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  1. T Coats1,
  2. M Biggs2,
  3. C Robinson2,
  4. G Rutty2,
  5. A Adnan3,
  6. B Morgan4
  1. 1Emergency Medicine Academic Group, University of Leicester, Leicester, UK
  2. 2East Midlands Forensic Pathology Unit, University of Leicester, Leicester, UK
  3. 3Cardiovascular Sciences, University of Leicester, Leicester, UK
  4. 4Cancer Imaging and Radiology, University of Leicester, Leicester, UK


    Objectives & Background “Life like” end-tidal CO2 production has been reported in frozen cadaver during intubation training. There is currently no human model of CPR, however the new technique of post-mortem CT (PMCT) uses CPR to circulate injected contrast for an enhanced CT scan to aid the diagnosis of the cause of death. This might give the potential to compare different methods of CPR. This procedure also allowed us to examine ETCO2 production, to see if the previous single observation could be reproduced.

    Methods The patient was an elderly female without known abnormality of the airway, who had been in a temperature-controlled environment at 4 degrees centigrade for 32 hours after death with no other preservation. She was intubated and approximately 60 minutes later ventilation was commenced. End-tidal CO2 was measured from the start of ventilation using continuous waveform capnography (Propaq CS Monitor, Model 246, Software version 3.7X, Welch Allyn). After eight minutes of ventilation a right ante-cubital venous injection of contrast was given and two minutes of chest compressions performed using a Lucas device. Ventilation was then stopped on an inspiratory hold and a whole body CT was undertaken. The project had Research Ethics Committee approval and was supported by a Resuscitation Council (UK) grant. Consent was obtained from relatives.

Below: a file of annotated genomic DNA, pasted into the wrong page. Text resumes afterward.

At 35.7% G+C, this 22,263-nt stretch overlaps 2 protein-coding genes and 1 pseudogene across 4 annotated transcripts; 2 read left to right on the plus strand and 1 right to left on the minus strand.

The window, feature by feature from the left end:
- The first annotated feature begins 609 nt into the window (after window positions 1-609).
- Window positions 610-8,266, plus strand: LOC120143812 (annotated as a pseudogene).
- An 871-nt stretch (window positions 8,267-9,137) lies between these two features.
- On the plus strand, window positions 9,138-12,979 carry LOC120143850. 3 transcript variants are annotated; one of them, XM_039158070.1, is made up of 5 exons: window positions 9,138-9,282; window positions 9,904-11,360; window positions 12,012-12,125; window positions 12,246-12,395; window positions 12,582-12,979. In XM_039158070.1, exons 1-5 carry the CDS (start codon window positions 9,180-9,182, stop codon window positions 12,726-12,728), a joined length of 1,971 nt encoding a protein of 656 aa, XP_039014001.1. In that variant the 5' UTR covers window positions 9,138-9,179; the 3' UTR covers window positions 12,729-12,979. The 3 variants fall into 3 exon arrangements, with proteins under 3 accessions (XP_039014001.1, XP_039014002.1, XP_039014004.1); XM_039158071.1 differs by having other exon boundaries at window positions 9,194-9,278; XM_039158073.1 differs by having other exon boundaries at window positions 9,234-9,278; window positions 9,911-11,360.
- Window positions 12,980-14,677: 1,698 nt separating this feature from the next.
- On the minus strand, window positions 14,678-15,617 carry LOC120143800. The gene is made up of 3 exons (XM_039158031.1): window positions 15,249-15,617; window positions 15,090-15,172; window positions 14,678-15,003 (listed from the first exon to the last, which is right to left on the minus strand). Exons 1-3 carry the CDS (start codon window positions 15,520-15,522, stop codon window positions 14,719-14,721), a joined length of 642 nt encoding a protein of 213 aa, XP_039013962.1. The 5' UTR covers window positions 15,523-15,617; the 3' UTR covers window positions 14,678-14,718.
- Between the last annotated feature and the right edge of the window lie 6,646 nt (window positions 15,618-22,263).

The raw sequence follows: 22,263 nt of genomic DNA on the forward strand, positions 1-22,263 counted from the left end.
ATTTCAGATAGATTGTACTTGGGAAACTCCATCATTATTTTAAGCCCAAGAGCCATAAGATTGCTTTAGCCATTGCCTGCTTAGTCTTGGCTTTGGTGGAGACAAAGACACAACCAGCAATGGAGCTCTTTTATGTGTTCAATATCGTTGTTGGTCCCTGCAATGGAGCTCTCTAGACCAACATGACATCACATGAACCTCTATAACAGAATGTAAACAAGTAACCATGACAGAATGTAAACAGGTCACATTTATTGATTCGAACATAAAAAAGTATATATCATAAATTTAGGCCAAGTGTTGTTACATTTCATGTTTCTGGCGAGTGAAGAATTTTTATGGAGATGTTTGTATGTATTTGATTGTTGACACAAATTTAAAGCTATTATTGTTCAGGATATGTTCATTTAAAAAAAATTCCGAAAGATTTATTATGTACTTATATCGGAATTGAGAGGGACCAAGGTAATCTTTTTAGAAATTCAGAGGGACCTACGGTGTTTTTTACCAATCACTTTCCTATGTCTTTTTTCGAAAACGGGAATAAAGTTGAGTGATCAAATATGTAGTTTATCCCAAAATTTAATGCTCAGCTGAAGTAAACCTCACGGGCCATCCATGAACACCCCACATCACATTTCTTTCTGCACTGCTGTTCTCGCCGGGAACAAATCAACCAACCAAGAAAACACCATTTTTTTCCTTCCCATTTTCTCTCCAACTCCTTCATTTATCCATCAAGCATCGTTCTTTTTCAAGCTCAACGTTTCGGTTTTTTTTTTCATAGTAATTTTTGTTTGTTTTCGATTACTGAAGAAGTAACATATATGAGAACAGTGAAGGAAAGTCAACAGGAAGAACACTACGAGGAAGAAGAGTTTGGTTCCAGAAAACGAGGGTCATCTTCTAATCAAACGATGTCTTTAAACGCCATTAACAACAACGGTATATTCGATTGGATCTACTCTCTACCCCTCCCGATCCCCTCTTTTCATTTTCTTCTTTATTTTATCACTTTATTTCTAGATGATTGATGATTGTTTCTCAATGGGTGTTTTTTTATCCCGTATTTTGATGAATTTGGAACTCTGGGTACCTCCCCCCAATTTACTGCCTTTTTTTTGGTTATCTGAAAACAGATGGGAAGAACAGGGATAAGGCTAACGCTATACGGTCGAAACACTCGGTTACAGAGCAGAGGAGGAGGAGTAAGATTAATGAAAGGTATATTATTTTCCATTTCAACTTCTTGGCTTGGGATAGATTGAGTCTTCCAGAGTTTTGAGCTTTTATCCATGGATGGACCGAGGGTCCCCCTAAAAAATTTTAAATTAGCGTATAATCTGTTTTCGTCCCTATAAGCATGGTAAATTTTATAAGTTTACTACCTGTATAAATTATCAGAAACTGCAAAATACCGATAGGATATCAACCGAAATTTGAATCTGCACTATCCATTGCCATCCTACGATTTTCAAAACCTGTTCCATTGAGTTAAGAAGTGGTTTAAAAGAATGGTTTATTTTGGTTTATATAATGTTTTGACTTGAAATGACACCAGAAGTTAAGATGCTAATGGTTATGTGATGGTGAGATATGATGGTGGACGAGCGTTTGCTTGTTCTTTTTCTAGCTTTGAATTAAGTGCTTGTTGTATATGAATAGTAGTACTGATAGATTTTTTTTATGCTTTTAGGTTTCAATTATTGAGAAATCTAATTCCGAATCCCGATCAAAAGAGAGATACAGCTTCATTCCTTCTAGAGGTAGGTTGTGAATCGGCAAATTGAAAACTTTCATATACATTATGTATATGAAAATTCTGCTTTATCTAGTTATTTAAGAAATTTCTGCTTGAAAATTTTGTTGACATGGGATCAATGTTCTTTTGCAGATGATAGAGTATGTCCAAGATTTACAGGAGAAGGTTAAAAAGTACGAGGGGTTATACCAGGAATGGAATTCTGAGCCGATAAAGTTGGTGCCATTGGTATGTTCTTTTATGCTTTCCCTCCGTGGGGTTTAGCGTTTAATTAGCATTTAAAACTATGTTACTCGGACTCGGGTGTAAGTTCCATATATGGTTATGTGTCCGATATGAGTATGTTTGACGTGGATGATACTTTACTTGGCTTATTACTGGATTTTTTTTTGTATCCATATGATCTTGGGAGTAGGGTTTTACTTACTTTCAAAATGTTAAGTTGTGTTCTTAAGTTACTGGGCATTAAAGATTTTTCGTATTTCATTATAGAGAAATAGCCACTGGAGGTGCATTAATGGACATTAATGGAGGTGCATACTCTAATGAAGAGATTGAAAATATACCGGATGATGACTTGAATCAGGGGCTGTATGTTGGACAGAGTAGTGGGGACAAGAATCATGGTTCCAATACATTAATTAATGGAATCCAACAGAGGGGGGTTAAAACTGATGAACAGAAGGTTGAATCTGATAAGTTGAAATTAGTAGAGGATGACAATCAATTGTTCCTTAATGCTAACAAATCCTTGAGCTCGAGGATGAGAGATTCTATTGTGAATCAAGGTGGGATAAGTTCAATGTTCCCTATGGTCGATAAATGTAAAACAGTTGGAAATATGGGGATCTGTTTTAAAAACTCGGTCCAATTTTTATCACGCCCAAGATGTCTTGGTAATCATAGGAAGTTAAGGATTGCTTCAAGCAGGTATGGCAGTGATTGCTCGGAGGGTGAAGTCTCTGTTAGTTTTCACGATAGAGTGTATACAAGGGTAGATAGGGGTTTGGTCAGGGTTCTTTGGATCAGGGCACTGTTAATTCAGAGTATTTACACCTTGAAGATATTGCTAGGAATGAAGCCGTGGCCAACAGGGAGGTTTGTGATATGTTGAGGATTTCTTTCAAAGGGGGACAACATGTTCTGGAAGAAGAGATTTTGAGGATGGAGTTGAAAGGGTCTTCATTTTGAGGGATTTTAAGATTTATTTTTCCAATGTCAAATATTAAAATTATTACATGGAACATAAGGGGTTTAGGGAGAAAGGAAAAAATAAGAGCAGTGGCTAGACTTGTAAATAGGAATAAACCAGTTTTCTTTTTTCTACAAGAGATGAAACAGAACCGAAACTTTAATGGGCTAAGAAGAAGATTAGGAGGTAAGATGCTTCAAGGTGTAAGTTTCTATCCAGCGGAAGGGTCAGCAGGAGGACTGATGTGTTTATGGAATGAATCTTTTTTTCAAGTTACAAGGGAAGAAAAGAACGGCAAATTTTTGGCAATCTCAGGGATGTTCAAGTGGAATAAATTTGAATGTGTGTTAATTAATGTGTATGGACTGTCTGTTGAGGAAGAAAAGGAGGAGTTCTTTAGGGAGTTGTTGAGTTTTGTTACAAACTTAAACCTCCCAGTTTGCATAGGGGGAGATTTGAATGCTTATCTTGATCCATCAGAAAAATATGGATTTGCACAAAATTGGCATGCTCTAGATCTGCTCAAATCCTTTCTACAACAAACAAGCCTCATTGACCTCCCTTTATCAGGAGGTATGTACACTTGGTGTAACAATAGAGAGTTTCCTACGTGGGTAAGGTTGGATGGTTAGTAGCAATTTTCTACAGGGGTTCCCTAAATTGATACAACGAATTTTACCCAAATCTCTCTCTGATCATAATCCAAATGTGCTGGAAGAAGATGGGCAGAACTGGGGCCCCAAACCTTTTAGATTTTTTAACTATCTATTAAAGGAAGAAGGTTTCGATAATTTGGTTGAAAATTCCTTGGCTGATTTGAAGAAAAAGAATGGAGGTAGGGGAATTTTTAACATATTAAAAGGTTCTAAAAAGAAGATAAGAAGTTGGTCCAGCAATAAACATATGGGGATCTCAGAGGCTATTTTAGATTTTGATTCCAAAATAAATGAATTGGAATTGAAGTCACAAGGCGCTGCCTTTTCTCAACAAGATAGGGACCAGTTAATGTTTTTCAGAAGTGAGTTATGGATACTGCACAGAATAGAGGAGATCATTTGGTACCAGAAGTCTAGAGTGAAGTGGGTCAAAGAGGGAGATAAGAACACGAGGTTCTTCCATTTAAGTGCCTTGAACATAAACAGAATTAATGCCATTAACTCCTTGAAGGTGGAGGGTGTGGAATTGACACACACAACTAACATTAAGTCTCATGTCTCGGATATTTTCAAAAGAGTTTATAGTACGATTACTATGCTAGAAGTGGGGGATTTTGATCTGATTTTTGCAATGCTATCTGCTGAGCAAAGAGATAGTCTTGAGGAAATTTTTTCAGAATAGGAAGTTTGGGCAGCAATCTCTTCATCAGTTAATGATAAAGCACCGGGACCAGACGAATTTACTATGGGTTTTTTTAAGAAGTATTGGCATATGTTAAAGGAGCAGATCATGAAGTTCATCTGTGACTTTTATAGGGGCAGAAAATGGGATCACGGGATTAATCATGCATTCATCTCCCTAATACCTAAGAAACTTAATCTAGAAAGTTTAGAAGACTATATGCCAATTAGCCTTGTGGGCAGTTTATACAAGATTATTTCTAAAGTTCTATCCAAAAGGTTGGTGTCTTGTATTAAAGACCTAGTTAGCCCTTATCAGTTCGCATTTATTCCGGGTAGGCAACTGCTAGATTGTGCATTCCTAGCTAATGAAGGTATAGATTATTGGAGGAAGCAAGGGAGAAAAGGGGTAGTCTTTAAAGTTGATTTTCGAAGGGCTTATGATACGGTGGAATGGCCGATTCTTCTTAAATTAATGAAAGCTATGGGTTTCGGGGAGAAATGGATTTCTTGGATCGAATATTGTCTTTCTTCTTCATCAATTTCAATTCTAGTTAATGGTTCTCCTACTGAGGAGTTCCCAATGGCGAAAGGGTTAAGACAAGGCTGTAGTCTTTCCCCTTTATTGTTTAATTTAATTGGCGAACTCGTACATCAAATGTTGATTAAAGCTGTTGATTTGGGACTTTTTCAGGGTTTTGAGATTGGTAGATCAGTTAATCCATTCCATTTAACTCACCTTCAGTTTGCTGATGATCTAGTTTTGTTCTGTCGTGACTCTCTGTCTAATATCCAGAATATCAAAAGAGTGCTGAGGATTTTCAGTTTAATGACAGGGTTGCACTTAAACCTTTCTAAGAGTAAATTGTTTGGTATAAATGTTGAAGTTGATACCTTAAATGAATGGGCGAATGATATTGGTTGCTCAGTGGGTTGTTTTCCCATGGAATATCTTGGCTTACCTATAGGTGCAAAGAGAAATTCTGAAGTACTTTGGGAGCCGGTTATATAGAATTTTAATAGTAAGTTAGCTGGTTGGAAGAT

Results The initial ETCO2 levels were high (6kPa), then decreased rapidly confirming previous findings. A novel observation was that the level of CO2 rose again (albeit at low levels) when CPR was started, presumably due to effective circulation. The post-mortem CT confirmed circulation had been achieved, as contrast was seen in the pulmonary vessels, and also confirmed that the endotracheal tube placement. A further novel finding was that end-tidal CO2 was again higher after the pause in ventilation required for the CT scan, presumably due to diffusion of CO2 down a concentration gradient created by the ventilation-induced fall in alveolar partial pressure.

    Conclusion This initial case suggests that end-tidal CO2 in cadavers might have a role; (a) in a protocol for post-mortem CT (as it may indicate effective ventilation and circulation of contrast), or (b) in the comparison of the effectiveness of different methods of CPR.

    • emergency departments

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